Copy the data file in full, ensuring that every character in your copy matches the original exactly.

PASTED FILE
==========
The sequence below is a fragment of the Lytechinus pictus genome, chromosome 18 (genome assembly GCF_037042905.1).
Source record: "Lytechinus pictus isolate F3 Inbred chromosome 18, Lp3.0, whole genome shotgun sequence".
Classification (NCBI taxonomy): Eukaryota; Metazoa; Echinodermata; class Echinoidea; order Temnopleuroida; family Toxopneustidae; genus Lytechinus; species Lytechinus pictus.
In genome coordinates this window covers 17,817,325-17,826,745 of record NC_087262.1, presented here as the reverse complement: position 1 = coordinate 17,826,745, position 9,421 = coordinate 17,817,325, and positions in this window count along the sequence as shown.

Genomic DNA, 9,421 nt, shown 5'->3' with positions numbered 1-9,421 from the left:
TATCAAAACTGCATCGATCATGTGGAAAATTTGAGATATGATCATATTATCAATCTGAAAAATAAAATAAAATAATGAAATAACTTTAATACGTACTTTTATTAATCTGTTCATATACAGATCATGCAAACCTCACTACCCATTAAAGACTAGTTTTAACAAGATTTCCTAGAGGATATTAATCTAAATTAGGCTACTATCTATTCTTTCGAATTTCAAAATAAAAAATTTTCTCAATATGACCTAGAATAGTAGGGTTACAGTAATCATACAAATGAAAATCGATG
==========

The sequence below is a fragment of the Lytechinus pictus genome, chromosome 18 (genome assembly GCF_037042905.1).
Source record: "Lytechinus pictus isolate F3 Inbred chromosome 18, Lp3.0, whole genome shotgun sequence".
Classification (NCBI taxonomy): Eukaryota; Metazoa; Echinodermata; class Echinoidea; order Temnopleuroida; family Toxopneustidae; genus Lytechinus; species Lytechinus pictus.
In genome coordinates this window covers 17,817,325-17,826,745 of record NC_087262.1, presented here as the reverse complement: position 1 = coordinate 17,826,745, position 9,421 = coordinate 17,817,325, and positions in this window count along the sequence as shown.

Genomic DNA, 9,421 nt, shown 5'->3' with positions numbered 1-9,421 from the left:
TATCAAAACTGCATCGATCATGTGGAAAATTTGAGATATGATCATATTATCAATCTGAAAAATAAAATAAAATAATGAAATAACTTTAATACGTACTTTTATTAATCTGTTCATATACAGATCATGCAAACCTCACTACCCATTAAAGACTAGTTTTAACAAGATTTCCTAGAGGATATTAATCTAAATTAGGCTACTATCTATTCTTTCGAATTTCAAAATAAAAAATTTTCTCAATATGACCTAGAATAGTAGGGTTACAGTAATCATACAAATGAAAATCGATG